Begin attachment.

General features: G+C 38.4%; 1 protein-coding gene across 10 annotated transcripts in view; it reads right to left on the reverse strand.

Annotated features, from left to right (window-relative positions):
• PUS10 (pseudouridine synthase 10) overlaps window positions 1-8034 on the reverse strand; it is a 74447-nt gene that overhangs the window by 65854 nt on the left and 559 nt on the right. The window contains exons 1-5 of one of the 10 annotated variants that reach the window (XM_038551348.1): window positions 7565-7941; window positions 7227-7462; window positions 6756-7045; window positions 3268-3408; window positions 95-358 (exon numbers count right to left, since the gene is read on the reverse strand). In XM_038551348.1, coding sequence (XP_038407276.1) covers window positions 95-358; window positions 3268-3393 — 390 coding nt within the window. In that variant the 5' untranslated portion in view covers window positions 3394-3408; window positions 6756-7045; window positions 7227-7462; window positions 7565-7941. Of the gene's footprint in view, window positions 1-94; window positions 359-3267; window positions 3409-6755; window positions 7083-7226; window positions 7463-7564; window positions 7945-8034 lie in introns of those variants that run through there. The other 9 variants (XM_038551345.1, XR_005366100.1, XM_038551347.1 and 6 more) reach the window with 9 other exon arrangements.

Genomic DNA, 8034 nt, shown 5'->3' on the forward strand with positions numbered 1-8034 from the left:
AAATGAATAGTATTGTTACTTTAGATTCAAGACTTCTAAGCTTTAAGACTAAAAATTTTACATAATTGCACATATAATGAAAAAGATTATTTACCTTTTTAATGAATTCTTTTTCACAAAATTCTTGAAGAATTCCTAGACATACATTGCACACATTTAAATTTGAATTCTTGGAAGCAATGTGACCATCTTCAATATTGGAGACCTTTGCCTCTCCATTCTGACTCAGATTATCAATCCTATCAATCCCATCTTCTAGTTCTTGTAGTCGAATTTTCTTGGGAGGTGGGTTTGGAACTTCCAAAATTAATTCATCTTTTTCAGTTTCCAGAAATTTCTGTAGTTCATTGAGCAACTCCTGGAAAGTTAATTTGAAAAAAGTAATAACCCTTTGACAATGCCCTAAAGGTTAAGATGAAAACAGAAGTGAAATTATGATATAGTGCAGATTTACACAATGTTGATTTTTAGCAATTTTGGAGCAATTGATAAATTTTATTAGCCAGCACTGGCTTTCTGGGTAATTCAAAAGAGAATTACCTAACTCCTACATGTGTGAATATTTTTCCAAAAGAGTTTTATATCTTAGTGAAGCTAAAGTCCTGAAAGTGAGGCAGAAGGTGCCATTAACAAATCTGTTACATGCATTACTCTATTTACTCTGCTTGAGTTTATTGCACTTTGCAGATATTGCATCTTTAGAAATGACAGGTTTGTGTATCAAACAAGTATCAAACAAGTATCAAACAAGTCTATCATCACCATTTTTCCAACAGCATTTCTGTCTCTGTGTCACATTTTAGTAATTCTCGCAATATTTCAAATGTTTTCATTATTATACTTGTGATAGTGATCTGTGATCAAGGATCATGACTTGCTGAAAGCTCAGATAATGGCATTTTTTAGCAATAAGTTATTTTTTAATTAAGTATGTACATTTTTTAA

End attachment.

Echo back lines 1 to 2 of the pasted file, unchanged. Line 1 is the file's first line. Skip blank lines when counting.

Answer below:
General features: G+C 38.4%; 1 protein-coding gene across 10 annotated transcripts in view; it reads right to left on the reverse strand.

Annotated features, from left to right (window-relative positions):